Friday, May 24, 2002

CNET on 3D visualization: This article focuses on a 96-CPU supercomputer, but it still demonstrates how realtime 3D rendering is often the most effective way to separate data from its presentation rules for visualization. The Shockwave Player on a common desktop computer may not be able to perform 500 billion operations per second, but it still lets you manipulate the model in response to realtime info... to change the camera's view of that data at will... to change the shading rules in response to realtime inputs. "Just as important, the system's total costs are less than $3 million, making it a relative bargain." Tell me about it.... ;-)
New Robots in WIRED discusses upcoming military surveillance & manipulation gadgetry... five-pound self-flying plane with live video feed, a robot lobster for disarming mines, etc. We'll see these sensors and effectors disperse out to consumer technology too. Developing usable interfaces for specialized learning & control tasks will increase.
Geeks go hack to the future is another useful article about self-organizing systems by Ben Hammersley.

Re: the recent O'Reilly conference: "...a main theme was quick to emerge.... the sudden realisation that each of us, no matter which area we were coming from, were all heading in the same philosophical direction: that developers now see the internet as a platform to run applications on, rather than something to connect to."

For me this theme of "evolving communication, navigation, evaluation" is relevant because a big problem we're looking at inside Macromedia is how we all can learn desired things more quickly... how you can get information when you need it, how you can access evaluations from trusted sources about what may be valuable for you. It's more than just software bits... it's the ad hoc and evolving relationships with other professionals which carries the most value.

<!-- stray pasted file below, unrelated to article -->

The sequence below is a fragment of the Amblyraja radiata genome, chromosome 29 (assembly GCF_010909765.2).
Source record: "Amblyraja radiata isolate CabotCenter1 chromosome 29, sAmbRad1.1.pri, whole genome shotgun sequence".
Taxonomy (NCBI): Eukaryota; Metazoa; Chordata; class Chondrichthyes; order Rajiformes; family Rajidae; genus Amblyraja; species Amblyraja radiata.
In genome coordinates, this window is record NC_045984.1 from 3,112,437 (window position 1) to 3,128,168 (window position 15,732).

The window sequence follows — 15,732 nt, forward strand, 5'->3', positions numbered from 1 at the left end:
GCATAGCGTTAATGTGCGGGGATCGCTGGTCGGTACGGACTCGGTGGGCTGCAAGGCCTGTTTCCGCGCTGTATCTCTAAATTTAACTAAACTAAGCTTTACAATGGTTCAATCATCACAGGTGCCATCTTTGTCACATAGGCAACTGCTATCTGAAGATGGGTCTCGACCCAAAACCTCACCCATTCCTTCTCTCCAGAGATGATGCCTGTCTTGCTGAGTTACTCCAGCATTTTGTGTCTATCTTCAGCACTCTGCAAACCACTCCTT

One thing I don't see in many of the recent writings about spontaneous order is the realization that this isn't new... economists such as Friedrich Hayek and Ludwig von Mises established the differences between top-down and bottom-up evolution decades ago. In those systems, the aggregate and decentralized decisions made upon a very simple variable -- a price -- can accurately inform the multiple complex decisions of society. Google works the same way, except its medium of exchange is a link. If the bottom-up signals are not distorted by top-down pressures then the whole organism benefits.

(Another squeezebox guy, Joey deVilla got a mention here too... gutsy busker, he! 8)
News aggregation: I set up an RSS feed for this blog last night, so you can pull the chrome-less text into a different display if you wish. For myself, right now I'm using the "File as Group" bookmarking feature in Mozilla to open a whole set of sites simultaneously -- very cool!

I'm still struggling with the idea of aggregation and categorization across multiple news sources though... it would be great if there were a single page which contained only, say "dreamweaver hot issues" from any of the Macromedian's blogs, this would be a way that anyone could get a live reference source on a single subject....
The Sanctity of Elements by Meg Hourihan on O'Reilly discusses when the client isn't right: " As the designer on the project, I failed in my role. I didn't consider the implications of her request and I just built what she asked for." Don't just ask what they want... ask what they really want, find out what they're trying to accomplish rather than just accepting the first means they propose to reaching some non-explicit goal.

Thursday, May 23, 2002

Visions Of a Wild and Wireless Future by Shannon Henry in the Washington Post is an interview with net pioneer Robert Kahn. He points out that we've just seen the "tip of the iceberg" with connectivity and info-on-demand... he draws parallel with the early evolution of the electricity industry... so far we've seen replacements for previous technologies, but soon we'll see the actual novel and fitting uses. (His idea of a "bathroom finder" might be handled by finding the nearest Starbucks, though... people give that company grief for driving out smaller coffeeshops, but it's nice to predict the state of a restroom while travelling.)
[via Lawrence Lee]
Kartoo search system displays the relationships between results. My first 15 minutes says it's incredible, but I'd like to spend a few hours with it before I feel comfortable knowing whether it can help me search. Please check into it if you're in UI work, and check the links that Jarle Bergersen has in his blog about it.
[Warning: I tried the HTML version in Mozilla RC2/Win and got caught in an XML-parsing loop of JavaScript alerts. SWF version was fine for me.]
Flash in ANT Fresco browser: I haven't used a device with this embedded browser yet myself, and would be interested in hearing on the lists if you've had experiences with ANT-enabled devices, thanks! (Here are press releases from Macromedia and ANT, and here's background info on how the ANT Fresco browser is optimized for embedded into new appliances.)